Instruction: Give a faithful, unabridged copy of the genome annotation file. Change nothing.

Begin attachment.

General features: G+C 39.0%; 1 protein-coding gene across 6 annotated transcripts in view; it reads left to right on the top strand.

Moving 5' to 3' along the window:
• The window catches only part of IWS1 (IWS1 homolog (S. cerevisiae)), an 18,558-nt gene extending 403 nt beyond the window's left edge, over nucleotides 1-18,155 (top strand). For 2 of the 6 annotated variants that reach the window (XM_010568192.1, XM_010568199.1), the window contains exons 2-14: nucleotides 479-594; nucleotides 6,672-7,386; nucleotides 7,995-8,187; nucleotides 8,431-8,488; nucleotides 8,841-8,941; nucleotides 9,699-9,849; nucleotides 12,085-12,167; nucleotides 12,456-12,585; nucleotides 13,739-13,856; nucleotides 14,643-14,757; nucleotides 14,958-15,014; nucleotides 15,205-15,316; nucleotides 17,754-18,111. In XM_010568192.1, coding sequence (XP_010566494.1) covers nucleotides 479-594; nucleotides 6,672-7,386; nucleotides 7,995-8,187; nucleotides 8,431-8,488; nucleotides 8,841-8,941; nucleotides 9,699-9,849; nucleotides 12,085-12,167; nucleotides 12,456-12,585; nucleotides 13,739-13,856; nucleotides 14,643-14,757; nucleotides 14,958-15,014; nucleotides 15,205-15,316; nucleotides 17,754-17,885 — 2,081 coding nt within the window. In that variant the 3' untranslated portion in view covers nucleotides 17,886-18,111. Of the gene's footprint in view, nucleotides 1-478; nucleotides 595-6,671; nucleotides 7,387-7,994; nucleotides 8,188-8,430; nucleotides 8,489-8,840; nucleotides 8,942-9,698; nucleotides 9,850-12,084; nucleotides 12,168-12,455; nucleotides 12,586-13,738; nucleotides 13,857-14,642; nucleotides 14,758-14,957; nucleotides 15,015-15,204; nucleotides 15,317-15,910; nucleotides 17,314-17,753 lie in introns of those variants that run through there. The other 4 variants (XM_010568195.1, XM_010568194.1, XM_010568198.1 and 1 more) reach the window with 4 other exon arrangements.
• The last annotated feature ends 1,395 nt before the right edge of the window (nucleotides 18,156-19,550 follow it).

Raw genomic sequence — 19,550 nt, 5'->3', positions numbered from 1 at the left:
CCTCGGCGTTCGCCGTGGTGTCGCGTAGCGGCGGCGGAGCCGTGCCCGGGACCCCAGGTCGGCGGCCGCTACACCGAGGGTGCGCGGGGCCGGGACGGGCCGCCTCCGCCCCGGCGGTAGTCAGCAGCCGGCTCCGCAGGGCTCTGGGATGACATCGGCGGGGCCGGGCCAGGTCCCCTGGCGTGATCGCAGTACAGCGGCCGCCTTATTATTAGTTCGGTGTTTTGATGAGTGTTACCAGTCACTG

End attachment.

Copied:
General features: G+C 39.0%; 1 protein-coding gene across 6 annotated transcripts in view; it reads left to right on the top strand.

Moving 5' to 3' along the window:
• The window catches only part of IWS1 (IWS1 homolog (S. cerevisiae)), an 18,558-nt gene extending 403 nt beyond the window's left edge, over nucleotides 1-18,155 (top strand). For 2 of the 6 annotated variants that reach the window (XM_010568192.1, XM_010568199.1), the window contains exons 2-14: nucleotides 479-594; nucleotides 6,672-7,386; nucleotides 7,995-8,187; nucleotides 8,431-8,488; nucleotides 8,841-8,941; nucleotides 9,699-9,849; nucleotides 12,085-12,167; nucleotides 12,456-12,585; nucleotides 13,739-13,856; nucleotides 14,643-14,757; nucleotides 14,958-15,014; nucleotides 15,205-15,316; nucleotides 17,754-18,111. In XM_010568192.1, coding sequence (XP_010566494.1) covers nucleotides 479-594; nucleotides 6,672-7,386; nucleotides 7,995-8,187; nucleotides 8,431-8,488; nucleotides 8,841-8,941; nucleotides 9,699-9,849; nucleotides 12,085-12,167; nucleotides 12,456-12,585; nucleotides 13,739-13,856; nucleotides 14,643-14,757; nucleotides 14,958-15,014; nucleotides 15,205-15,316; nucleotides 17,754-17,885 — 2,081 coding nt within the window. In that variant the 3' untranslated portion in view covers nucleotides 17,886-18,111. Of the gene's footprint in view, nucleotides 1-478; nucleotides 595-6,671; nucleotides 7,387-7,994; nucleotides 8,188-8,430; nucleotides 8,489-8,840; nucleotides 8,942-9,698; nucleotides 9,850-12,084; nucleotides 12,168-12,455; nucleotides 12,586-13,738; nucleotides 13,857-14,642; nucleotides 14,758-14,957; nucleotides 15,015-15,204; nucleotides 15,317-15,910; nucleotides 17,314-17,753 lie in introns of those variants that run through there. The other 4 variants (XM_010568195.1, XM_010568194.1, XM_010568198.1 and 1 more) reach the window with 4 other exon arrangements.
• The last annotated feature ends 1,395 nt before the right edge of the window (nucleotides 18,156-19,550 follow it).

Raw genomic sequence — 19,550 nt, 5'->3', positions numbered from 1 at the left:
CCTCGGCGTTCGCCGTGGTGTCGCGTAGCGGCGGCGGAGCCGTGCCCGGGACCCCAGGTCGGCGGCCGCTACACCGAGGGTGCGCGGGGCCGGGACGGGCCGCCTCCGCCCCGGCGGTAGTCAGCAGCCGGCTCCGCAGGGCTCTGGGATGACATCGGCGGGGCCGGGCCAGGTCCCCTGGCGTGATCGCAGTACAGCGGCCGCCTTATTATTAGTTCGGTGTTTTGATGAGTGTTACCAGTCACTG